Sandra Dolak, Huajatolla Heritage Foundation

The Huajatolla Heritage Foundation is a grassroots organization of artists, educators, and community leaders in La Veta, Colorado. Through festivals and events, the foundation aims to preserve the rich heritage of this region of Colorado through sharing culture, language, art, and spiritual beliefs and to foster a sense of pride in person heritage. Sandra Dolak is one of the visionaries behind the festival, and she expanded on the work the festival is doing.

Photo by Adam Phillips of StudioApocalypse La Veta, Colorado

Photo by Adam Phillips of StudioApocalypse La Veta, Colorado

CultureBank Questions

Where – in what community – do you primarily do your work?

We are working on cultural literacy issues in Huerfano county, Colorado generally, but La Veta more specifically. Huerfano county is in southern Colorado. It is large geographically (150,000 square miles); small in population (7,500 people) and one of the poorest counties in Colorado. It has a rich history of early Hispanic and Native American travelers and settlers and the overall population is still 31% Hispanic. La Veta is a small town (788 people) in a beautiful location nestled below the Spanish Peaks (the Huajatollas). It is an interesting mix of wealthy, white retirees; artists and musicians; aging hippies from the early commune inhabitants; and a tiny smattering of the original peoples that gets smaller every day with gentrification and lack of affordable housing. The mascot in La Veta is still the Redskins.

What gets you going each day and inspires your current work?

When it was suggested that I leave town (along with a death threat!) when I suggested that it was time for the 70-year-old mascot to be changed, my passion was ignited to showcase all the many ways the Hispanic and Native American cultures influenced our very roots.  This is to be done through something loosely defined as "cultural literacy.” So far we have done two Heritage Festivals, plus numerous workshops and classes over the past two years. 

Photo by Adam Phillips of StudioApocalypse La Veta, Colorado

Photo by Adam Phillips of StudioApocalypse La Veta, Colorado

When you work in your community, what are the most valuable assets of the community that you experience aside from real estate and money?

The rich historical legacy. The small handful of people that care. The Hispanic and Native population that has been rendered invisible. Ironically, the interest and support from caring people outside our communities.

How does your artistic practice inform and/or is integrated into your enterprise?

The tagline of our two Festivals is "showcasing the Hispanic and Native American cultures through art, education, and presentation.”  Huajatolla Heritage Foundation truly believes that art can be the universal language! We invite artists to participate and ideally demonstrate their crafts; this includes visual artists as well as musicians and dancers.  We have speakers and events, both at the festival as well as at other venues throughout the year that address issues of cultural significance. We’re currently planning a program for September, 2019 of storytelling which will feature 4 different nationally known visual artists that tell the stories of Native Americans in entirely different approaches through their own style and medium.  Along with an art show, we will have a stage that will have speakers and flute players throughout the day. It will culminate in a concert that evening with a medley of Native American flute players sharing their styles and gifts. We are offering this as a free thank you to the La Veta community for supporting our cultural literacy efforts.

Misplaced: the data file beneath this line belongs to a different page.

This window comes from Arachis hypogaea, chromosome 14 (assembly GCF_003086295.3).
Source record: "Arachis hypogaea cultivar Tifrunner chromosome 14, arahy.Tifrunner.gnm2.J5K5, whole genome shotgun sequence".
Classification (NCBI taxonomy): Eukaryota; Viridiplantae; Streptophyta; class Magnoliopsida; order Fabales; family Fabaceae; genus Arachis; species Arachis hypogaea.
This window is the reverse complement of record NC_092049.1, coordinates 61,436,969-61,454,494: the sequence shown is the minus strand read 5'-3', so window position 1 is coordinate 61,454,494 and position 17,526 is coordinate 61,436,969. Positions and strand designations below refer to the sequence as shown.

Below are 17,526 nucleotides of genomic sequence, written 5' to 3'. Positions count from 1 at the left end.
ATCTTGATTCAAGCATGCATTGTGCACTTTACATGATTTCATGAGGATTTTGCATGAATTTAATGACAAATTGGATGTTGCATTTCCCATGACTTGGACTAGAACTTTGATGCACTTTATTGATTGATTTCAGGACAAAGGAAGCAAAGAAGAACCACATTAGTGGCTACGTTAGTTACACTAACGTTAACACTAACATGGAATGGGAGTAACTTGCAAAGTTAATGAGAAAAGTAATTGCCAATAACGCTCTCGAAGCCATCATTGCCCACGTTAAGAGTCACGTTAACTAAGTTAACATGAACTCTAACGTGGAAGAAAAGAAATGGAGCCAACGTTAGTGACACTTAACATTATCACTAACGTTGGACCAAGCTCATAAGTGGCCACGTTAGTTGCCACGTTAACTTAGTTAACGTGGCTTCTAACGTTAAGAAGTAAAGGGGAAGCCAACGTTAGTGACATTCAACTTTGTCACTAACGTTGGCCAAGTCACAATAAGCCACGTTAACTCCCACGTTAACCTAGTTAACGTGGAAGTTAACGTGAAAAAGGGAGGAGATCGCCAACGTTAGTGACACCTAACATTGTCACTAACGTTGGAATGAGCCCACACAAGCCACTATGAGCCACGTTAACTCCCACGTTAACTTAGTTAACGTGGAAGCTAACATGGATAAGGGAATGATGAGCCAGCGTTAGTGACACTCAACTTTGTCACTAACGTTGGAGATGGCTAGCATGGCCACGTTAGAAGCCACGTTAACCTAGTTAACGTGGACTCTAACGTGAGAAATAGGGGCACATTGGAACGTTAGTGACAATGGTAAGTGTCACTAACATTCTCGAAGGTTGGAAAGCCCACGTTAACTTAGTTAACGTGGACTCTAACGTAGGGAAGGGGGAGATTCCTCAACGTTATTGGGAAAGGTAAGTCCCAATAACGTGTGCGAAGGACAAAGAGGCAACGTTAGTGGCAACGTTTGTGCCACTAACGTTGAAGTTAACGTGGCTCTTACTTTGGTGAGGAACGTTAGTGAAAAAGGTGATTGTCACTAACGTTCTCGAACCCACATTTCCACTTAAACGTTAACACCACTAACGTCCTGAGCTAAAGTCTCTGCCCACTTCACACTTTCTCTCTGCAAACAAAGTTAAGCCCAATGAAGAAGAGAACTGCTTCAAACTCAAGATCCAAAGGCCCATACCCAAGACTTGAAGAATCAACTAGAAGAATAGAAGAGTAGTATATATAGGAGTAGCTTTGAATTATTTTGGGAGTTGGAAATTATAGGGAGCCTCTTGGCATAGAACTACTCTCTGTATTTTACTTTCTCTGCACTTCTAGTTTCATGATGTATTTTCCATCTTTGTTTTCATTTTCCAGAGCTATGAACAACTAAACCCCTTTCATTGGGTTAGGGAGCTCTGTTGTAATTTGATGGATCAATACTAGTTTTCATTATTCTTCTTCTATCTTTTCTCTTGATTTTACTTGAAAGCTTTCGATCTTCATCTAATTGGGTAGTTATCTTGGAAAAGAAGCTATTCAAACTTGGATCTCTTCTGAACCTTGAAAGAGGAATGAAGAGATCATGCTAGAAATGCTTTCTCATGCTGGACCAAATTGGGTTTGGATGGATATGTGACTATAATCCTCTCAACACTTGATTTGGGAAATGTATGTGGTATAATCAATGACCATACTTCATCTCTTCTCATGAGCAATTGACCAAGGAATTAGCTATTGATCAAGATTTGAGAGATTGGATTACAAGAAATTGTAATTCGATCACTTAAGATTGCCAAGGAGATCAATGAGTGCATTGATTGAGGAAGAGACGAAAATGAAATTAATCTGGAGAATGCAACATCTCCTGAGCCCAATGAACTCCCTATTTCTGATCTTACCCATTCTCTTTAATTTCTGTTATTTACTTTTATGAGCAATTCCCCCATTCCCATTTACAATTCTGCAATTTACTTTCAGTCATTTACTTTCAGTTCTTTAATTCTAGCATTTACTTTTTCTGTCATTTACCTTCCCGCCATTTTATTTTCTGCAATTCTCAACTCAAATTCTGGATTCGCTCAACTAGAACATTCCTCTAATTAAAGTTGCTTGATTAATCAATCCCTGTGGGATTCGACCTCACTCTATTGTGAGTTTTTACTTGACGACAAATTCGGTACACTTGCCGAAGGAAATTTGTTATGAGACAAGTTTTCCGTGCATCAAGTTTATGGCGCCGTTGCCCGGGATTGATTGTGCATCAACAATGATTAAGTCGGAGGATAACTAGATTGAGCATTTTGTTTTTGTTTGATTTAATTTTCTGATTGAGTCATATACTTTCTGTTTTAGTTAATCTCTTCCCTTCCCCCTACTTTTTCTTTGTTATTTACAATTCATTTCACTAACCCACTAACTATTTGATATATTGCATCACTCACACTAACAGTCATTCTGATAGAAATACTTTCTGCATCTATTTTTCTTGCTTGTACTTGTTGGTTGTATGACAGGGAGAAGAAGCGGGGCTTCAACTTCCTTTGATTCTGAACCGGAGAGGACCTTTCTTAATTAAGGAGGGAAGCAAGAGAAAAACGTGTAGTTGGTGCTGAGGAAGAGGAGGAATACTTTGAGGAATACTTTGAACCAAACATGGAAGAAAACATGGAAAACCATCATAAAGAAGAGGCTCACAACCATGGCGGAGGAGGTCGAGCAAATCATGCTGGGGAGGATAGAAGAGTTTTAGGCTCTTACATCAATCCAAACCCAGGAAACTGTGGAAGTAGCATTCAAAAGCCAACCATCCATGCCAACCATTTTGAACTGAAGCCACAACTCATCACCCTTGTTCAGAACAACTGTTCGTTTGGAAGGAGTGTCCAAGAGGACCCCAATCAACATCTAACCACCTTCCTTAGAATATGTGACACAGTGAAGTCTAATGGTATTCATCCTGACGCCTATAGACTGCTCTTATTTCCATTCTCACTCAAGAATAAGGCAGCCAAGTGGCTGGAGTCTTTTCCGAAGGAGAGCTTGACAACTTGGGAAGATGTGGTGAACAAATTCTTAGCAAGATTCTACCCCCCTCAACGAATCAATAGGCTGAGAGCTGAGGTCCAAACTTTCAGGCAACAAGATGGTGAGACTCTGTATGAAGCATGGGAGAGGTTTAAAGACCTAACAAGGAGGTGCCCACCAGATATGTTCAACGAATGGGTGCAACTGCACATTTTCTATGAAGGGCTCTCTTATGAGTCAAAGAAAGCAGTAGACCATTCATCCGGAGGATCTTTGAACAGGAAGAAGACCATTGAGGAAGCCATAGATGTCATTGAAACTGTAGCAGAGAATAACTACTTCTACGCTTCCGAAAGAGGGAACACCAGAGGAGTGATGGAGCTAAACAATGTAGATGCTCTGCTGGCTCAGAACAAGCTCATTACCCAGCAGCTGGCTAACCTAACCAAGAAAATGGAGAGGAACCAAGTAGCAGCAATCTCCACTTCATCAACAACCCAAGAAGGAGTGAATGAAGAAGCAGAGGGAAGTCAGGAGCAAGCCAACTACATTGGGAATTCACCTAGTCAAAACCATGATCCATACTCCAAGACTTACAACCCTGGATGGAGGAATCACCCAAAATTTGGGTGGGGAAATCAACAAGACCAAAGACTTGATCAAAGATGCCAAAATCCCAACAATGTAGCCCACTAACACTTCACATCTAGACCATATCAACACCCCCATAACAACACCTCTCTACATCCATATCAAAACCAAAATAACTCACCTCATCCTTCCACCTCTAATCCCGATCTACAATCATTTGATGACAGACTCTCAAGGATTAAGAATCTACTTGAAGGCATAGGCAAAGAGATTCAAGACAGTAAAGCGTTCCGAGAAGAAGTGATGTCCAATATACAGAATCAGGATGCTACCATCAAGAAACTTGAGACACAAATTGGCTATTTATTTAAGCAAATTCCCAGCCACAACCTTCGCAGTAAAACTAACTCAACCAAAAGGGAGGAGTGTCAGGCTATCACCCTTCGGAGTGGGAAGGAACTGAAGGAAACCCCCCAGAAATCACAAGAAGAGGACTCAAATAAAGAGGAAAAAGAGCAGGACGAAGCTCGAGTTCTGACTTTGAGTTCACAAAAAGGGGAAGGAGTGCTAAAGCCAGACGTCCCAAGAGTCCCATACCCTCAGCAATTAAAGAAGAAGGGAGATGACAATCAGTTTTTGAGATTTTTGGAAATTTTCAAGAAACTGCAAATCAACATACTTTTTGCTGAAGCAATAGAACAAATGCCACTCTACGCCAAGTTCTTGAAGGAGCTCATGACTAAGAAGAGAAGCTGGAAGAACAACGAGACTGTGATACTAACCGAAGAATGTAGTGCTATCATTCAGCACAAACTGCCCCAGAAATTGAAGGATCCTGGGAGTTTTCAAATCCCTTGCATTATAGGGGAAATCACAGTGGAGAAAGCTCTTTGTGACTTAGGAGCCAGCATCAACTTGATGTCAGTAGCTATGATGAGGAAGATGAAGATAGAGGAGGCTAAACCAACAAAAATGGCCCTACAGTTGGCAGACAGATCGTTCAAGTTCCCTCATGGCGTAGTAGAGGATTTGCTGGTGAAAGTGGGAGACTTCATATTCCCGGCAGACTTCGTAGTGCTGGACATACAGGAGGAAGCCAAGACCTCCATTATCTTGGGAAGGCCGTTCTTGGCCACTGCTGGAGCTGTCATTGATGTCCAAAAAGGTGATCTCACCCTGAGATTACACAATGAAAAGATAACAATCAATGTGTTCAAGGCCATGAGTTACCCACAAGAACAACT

Photo by Adam Phillips of StudioApocalypse La Veta, Colorado

Photo by Adam Phillips of StudioApocalypse La Veta, Colorado

What is the impact of your work on your community? Today? Over a long period of time?

Slowly, I believe we are making a difference.  Our festivals have been very well received! Although our evidence is qualitative, not quantitative, we feel that there is a greater understanding and acceptance of how diverse cultures have impacted our area.  

The two major Native American events for artists in our "corridor" are the Denver Indian Mart and the huge, prestigious Santa Fe Indian Mart.  Although a lofty goal for our small town, we would like to become a third respected market that is between (both geographically and calendar wise) the two major events.

I mentioned earlier that Huerfano County is one of the most impoverished counties in the state of Colorado. Organizing these events has a positive economic impact on the area. It is generally agreed that in the future the most promising  potential economic driver for our area will be tourism. As we cast a wider and wider net for participation, we know that our events are contributing to building a stronger tourist base. The economic value of our efforts cannot be overlooked!

The Nitty Gritty

When was your organization or project founded?

Back burner for 15 years; started formulating in 2017; filed with Colorado Secretary of State 2018; Received federal non-profit status March of 2019.

What is your staffing situation like?

Basically, "you got me, babe". Board is supportive; 99% of the work is done by one person.

What is your annual budget?

Shoestring; We have an Art in Society Grant for $20,000 plus and additional (approx) $5,000 that we have stretched over our first two years.

How does your revenue break down?

$20,000 Art in Society Grant

$4,000 donations

$1,000 booth fees, sales, tickets



Find out more about the Huajatolla Heritage Foundation ››

Emily Reynolds